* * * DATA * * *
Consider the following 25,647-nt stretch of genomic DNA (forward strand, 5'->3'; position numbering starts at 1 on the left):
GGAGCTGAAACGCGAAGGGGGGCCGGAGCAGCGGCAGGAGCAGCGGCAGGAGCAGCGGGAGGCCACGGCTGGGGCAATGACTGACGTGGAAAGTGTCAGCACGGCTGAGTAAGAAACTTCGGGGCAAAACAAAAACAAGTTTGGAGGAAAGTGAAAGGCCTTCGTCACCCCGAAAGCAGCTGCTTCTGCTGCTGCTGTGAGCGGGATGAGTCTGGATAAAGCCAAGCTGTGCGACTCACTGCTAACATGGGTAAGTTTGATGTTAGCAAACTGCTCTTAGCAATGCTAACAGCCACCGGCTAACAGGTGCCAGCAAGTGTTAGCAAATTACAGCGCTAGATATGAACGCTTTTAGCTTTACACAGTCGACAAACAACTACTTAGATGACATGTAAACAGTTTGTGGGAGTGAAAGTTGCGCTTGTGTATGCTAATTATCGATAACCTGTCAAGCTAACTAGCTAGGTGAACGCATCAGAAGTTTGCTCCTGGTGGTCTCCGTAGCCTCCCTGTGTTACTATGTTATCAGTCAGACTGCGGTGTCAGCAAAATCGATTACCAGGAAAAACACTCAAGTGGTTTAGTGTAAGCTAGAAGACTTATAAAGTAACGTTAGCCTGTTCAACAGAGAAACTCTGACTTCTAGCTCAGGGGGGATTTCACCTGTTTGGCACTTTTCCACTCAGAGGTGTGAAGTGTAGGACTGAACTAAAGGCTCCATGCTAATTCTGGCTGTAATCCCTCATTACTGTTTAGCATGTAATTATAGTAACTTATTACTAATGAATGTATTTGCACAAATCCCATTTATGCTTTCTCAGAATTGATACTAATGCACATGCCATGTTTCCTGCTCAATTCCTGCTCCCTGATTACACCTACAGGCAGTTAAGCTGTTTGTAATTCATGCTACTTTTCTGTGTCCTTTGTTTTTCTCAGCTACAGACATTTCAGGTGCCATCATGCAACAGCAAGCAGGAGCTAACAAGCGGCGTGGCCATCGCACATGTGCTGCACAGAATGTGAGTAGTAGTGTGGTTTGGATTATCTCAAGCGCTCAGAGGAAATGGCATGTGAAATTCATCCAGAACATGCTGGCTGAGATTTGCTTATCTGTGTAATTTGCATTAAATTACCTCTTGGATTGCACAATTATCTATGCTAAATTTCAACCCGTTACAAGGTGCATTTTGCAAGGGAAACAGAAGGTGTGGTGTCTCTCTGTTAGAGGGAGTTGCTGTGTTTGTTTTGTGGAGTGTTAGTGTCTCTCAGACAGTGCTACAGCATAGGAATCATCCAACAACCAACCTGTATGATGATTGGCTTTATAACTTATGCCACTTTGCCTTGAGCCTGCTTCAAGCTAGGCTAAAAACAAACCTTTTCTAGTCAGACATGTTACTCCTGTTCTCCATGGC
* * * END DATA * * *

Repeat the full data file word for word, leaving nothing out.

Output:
Consider the following 25,647-nt stretch of genomic DNA (forward strand, 5'->3'; position numbering starts at 1 on the left):
GGAGCTGAAACGCGAAGGGGGGCCGGAGCAGCGGCAGGAGCAGCGGCAGGAGCAGCGGGAGGCCACGGCTGGGGCAATGACTGACGTGGAAAGTGTCAGCACGGCTGAGTAAGAAACTTCGGGGCAAAACAAAAACAAGTTTGGAGGAAAGTGAAAGGCCTTCGTCACCCCGAAAGCAGCTGCTTCTGCTGCTGCTGTGAGCGGGATGAGTCTGGATAAAGCCAAGCTGTGCGACTCACTGCTAACATGGGTAAGTTTGATGTTAGCAAACTGCTCTTAGCAATGCTAACAGCCACCGGCTAACAGGTGCCAGCAAGTGTTAGCAAATTACAGCGCTAGATATGAACGCTTTTAGCTTTACACAGTCGACAAACAACTACTTAGATGACATGTAAACAGTTTGTGGGAGTGAAAGTTGCGCTTGTGTATGCTAATTATCGATAACCTGTCAAGCTAACTAGCTAGGTGAACGCATCAGAAGTTTGCTCCTGGTGGTCTCCGTAGCCTCCCTGTGTTACTATGTTATCAGTCAGACTGCGGTGTCAGCAAAATCGATTACCAGGAAAAACACTCAAGTGGTTTAGTGTAAGCTAGAAGACTTATAAAGTAACGTTAGCCTGTTCAACAGAGAAACTCTGACTTCTAGCTCAGGGGGGATTTCACCTGTTTGGCACTTTTCCACTCAGAGGTGTGAAGTGTAGGACTGAACTAAAGGCTCCATGCTAATTCTGGCTGTAATCCCTCATTACTGTTTAGCATGTAATTATAGTAACTTATTACTAATGAATGTATTTGCACAAATCCCATTTATGCTTTCTCAGAATTGATACTAATGCACATGCCATGTTTCCTGCTCAATTCCTGCTCCCTGATTACACCTACAGGCAGTTAAGCTGTTTGTAATTCATGCTACTTTTCTGTGTCCTTTGTTTTTCTCAGCTACAGACATTTCAGGTGCCATCATGCAACAGCAAGCAGGAGCTAACAAGCGGCGTGGCCATCGCACATGTGCTGCACAGAATGTGAGTAGTAGTGTGGTTTGGATTATCTCAAGCGCTCAGAGGAAATGGCATGTGAAATTCATCCAGAACATGCTGGCTGAGATTTGCTTATCTGTGTAATTTGCATTAAATTACCTCTTGGATTGCACAATTATCTATGCTAAATTTCAACCCGTTACAAGGTGCATTTTGCAAGGGAAACAGAAGGTGTGGTGTCTCTCTGTTAGAGGGAGTTGCTGTGTTTGTTTTGTGGAGTGTTAGTGTCTCTCAGACAGTGCTACAGCATAGGAATCATCCAACAACCAACCTGTATGATGATTGGCTTTATAACTTATGCCACTTTGCCTTGAGCCTGCTTCAAGCTAGGCTAAAAACAAACCTTTTCTAGTCAGACATGTTACTCCTGTTCTCCATGGC